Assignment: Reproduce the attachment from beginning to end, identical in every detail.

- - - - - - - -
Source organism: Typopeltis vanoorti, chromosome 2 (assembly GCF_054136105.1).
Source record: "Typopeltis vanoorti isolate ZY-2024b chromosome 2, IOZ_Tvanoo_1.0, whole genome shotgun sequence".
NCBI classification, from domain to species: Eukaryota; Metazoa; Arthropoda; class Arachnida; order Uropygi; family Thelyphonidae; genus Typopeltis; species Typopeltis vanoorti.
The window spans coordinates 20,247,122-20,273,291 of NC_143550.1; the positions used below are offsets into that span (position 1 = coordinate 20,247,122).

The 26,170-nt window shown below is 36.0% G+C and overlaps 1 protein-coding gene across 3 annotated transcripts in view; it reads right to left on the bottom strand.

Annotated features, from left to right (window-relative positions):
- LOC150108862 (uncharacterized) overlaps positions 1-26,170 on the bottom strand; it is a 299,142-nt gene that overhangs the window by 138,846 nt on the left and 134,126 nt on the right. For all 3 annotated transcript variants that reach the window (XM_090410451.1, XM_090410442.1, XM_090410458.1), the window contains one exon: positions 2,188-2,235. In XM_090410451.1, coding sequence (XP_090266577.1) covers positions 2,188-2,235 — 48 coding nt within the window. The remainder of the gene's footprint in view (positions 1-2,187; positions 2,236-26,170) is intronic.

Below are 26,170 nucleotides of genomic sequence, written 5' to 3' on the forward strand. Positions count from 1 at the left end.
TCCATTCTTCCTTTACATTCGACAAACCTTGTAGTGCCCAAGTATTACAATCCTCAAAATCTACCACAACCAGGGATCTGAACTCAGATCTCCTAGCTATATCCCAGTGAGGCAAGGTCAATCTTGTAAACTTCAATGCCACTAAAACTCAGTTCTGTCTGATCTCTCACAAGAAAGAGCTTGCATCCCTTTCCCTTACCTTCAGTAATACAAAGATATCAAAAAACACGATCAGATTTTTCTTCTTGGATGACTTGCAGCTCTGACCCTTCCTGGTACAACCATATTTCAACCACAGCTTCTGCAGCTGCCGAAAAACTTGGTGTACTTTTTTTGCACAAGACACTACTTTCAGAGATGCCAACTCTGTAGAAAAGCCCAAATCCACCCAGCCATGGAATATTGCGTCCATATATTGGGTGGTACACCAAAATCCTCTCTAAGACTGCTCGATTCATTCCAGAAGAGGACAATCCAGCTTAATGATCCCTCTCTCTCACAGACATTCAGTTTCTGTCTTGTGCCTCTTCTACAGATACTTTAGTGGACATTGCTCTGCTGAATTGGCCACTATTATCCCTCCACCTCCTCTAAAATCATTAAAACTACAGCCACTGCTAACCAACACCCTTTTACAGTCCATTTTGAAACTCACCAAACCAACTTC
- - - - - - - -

Source organism: Typopeltis vanoorti, chromosome 2 (assembly GCF_054136105.1).
Source record: "Typopeltis vanoorti isolate ZY-2024b chromosome 2, IOZ_Tvanoo_1.0, whole genome shotgun sequence".
NCBI classification, from domain to species: Eukaryota; Metazoa; Arthropoda; class Arachnida; order Uropygi; family Thelyphonidae; genus Typopeltis; species Typopeltis vanoorti.
The window spans coordinates 20,247,122-20,273,291 of NC_143550.1; the positions used below are offsets into that span (position 1 = coordinate 20,247,122).

The 26,170-nt window shown below is 36.0% G+C and overlaps 1 protein-coding gene across 3 annotated transcripts in view; it reads right to left on the bottom strand.

Annotated features, from left to right (window-relative positions):
- LOC150108862 (uncharacterized) overlaps positions 1-26,170 on the bottom strand; it is a 299,142-nt gene that overhangs the window by 138,846 nt on the left and 134,126 nt on the right. For all 3 annotated transcript variants that reach the window (XM_090410451.1, XM_090410442.1, XM_090410458.1), the window contains one exon: positions 2,188-2,235. In XM_090410451.1, coding sequence (XP_090266577.1) covers positions 2,188-2,235 — 48 coding nt within the window. The remainder of the gene's footprint in view (positions 1-2,187; positions 2,236-26,170) is intronic.

Below are 26,170 nucleotides of genomic sequence, written 5' to 3' on the forward strand. Positions count from 1 at the left end.
TCCATTCTTCCTTTACATTCGACAAACCTTGTAGTGCCCAAGTATTACAATCCTCAAAATCTACCACAACCAGGGATCTGAACTCAGATCTCCTAGCTATATCCCAGTGAGGCAAGGTCAATCTTGTAAACTTCAATGCCACTAAAACTCAGTTCTGTCTGATCTCTCACAAGAAAGAGCTTGCATCCCTTTCCCTTACCTTCAGTAATACAAAGATATCAAAAAACACGATCAGATTTTTCTTCTTGGATGACTTGCAGCTCTGACCCTTCCTGGTACAACCATATTTCAACCACAGCTTCTGCAGCTGCCGAAAAACTTGGTGTACTTTTTTTGCACAAGACACTACTTTCAGAGATGCCAACTCTGTAGAAAAGCCCAAATCCACCCAGCCATGGAATATTGCGTCCATATATTGGGTGGTACACCAAAATCCTCTCTAAGACTGCTCGATTCATTCCAGAAGAGGACAATCCAGCTTAATGATCCCTCTCTCTCACAGACATTCAGTTTCTGTCTTGTGCCTCTTCTACAGATACTTTAGTGGACATTGCTCTGCTGAATTGGCCACTATTATCCCTCCACCTCCTCTAAAATCATTAAAACTACAGCCACTGCTAACCAACACCCTTTTACAGTCCATTTTGAAACTCACCAAACCAACTTC